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Waste produced by laboratories at schools and research institutions as well as that produced by industrial testing facilities differs from waste produced by normal factories. Such waste is small in quantity, complex in terms of types, generally toxic, flammable, corrosive, and often includes newly added materials; most is dealt with through contract processing. However, waste management methods have been continually updated and have become more strongly regulated. Legal processing methods of contracted processing enterprises have been limited, leading to large increases in waste management fees. Due to problems of an inability to find legal processors under financial constraints, some schools have been forced by excessively high waste management fees to store toxic waste within campuses, causing severe danger to teachers and students.

The Ministry of Education has responded to the problem in the 400th Department of the Treasury review “Combined Planning Report on Improving Pollution Prevention Public Facilities for School Campuses at Various Levels” in the expectation of satisfactorily resolving processing problems and potential threats to campus safety arising from laboratory waste (including waste liquids) for schools at various levels and associated laboratories supervised by education administrative institutions. $350 million NT was allocated to publicly select “Campus Laboratory Waste Management Processing Centers” for construction through cooperation with schools. National Cheng Kung University was selected to establish an Environmental Resource Research and Management Center (also known as the Environmental Resource Center) and to establish a laboratory waste recycling stations and a laboratory building at the An-nan Campus to properly process laboratory waste from across the nations and to provide processing, educational, research, and demonstration services.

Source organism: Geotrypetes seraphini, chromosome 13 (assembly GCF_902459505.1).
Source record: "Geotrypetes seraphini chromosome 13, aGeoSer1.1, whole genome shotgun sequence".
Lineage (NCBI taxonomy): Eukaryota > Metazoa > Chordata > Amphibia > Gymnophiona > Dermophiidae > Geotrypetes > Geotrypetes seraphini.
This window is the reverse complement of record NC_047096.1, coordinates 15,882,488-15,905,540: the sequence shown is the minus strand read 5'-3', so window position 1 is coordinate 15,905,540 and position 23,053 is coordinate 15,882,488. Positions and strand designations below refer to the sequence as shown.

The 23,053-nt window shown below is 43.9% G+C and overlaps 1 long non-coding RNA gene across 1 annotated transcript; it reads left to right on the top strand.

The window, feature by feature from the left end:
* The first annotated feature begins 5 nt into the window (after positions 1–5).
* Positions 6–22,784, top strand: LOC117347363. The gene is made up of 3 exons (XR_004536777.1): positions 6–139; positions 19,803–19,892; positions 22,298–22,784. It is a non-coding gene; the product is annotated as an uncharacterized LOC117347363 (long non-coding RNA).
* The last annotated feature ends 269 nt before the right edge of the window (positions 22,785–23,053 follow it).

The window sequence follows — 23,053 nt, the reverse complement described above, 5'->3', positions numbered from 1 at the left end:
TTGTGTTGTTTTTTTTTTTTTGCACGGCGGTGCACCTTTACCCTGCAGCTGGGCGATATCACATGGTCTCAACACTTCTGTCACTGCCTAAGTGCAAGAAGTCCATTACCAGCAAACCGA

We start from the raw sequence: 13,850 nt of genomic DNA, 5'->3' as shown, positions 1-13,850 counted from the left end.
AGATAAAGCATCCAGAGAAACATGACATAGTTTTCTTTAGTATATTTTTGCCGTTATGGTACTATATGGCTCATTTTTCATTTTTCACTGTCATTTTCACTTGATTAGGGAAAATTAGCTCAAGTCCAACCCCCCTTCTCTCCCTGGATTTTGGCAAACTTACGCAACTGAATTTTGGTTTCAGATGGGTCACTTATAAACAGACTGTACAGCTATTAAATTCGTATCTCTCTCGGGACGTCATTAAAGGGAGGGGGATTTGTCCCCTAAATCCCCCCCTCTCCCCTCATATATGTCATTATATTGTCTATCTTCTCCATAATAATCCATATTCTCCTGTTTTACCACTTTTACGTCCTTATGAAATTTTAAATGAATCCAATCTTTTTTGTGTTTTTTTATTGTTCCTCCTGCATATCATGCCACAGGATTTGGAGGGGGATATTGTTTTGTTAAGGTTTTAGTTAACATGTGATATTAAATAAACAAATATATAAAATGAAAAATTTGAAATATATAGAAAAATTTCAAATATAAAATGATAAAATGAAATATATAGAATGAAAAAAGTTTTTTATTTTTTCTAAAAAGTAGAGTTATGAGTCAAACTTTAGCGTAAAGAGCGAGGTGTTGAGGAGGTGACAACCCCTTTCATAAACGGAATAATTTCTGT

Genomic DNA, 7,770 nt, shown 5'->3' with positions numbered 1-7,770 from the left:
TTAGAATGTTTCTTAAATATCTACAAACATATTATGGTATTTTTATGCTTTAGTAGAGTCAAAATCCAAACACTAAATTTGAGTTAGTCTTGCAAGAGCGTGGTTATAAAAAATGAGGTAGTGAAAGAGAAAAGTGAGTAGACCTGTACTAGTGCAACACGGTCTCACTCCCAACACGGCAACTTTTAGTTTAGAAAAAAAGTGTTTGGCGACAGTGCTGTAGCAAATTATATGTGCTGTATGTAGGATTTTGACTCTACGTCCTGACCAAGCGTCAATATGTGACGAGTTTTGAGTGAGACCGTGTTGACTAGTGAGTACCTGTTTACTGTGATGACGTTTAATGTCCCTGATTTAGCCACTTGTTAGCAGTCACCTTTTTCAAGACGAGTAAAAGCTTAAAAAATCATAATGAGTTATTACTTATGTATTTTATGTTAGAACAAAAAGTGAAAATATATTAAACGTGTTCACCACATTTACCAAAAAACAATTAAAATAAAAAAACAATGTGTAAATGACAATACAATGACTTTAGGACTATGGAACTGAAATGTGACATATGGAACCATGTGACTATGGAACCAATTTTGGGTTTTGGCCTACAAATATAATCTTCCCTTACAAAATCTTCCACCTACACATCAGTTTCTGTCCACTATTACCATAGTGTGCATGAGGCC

The establishment of the Environmental Resource Center could not only effectively process waste produced by schools at various levels but could also gradually develop new processing technologies in response to different needs. The Environmental Resource Center is the nation’s first and, currently, only institution possessing laboratory waste processing capabilities as well as performing scholarly research on the subject. Laboratory waste processing is performed according to the principles of stability, [resourcification], and harmlessness, and involves three processing system operations of physical-chemical processing, incineration, and melting in order to detoxify and stabilize toxic waste and further perform recycling. In the course of processing, the overall operations of the Environmental Resource Center, which do not emit harmful gases, liquids, and solids, can aid schools at various levels within the nation in appropriately processing laboratory waste and restoring safe and clean learning environments to schools.
   Funded by Ministry of Education
   Proper storage, collection, and treatment of wastes.
   Multi-services on treatment, teaching, research & demonstration
   Treatment objectives
    – Approach zero waste, high efficiency& low pollution
    – Wastewater recycling and reuse
    – Energy recycling

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Design Concepts

Waste Classification
 •Wastes sources
      –Lab. waste from universities and schools in Taiwan
 •Waste liquids
      –Organic waste liquids
           • with or without chloride
      –Inorganic waste liquids
           • cyanide, mercury, acid, base, metals
      –Waste Oils
 •Solid Wastes
 Processing System
1. Incineration processing system
 The incineration processing system primarily includes the units of the feed, combustion chambers, cooling towers, a dust collector, a [packing scrubber tower], and a [discharge chimney]. The operations process of the units (see Figure 1) and their conditions are described below: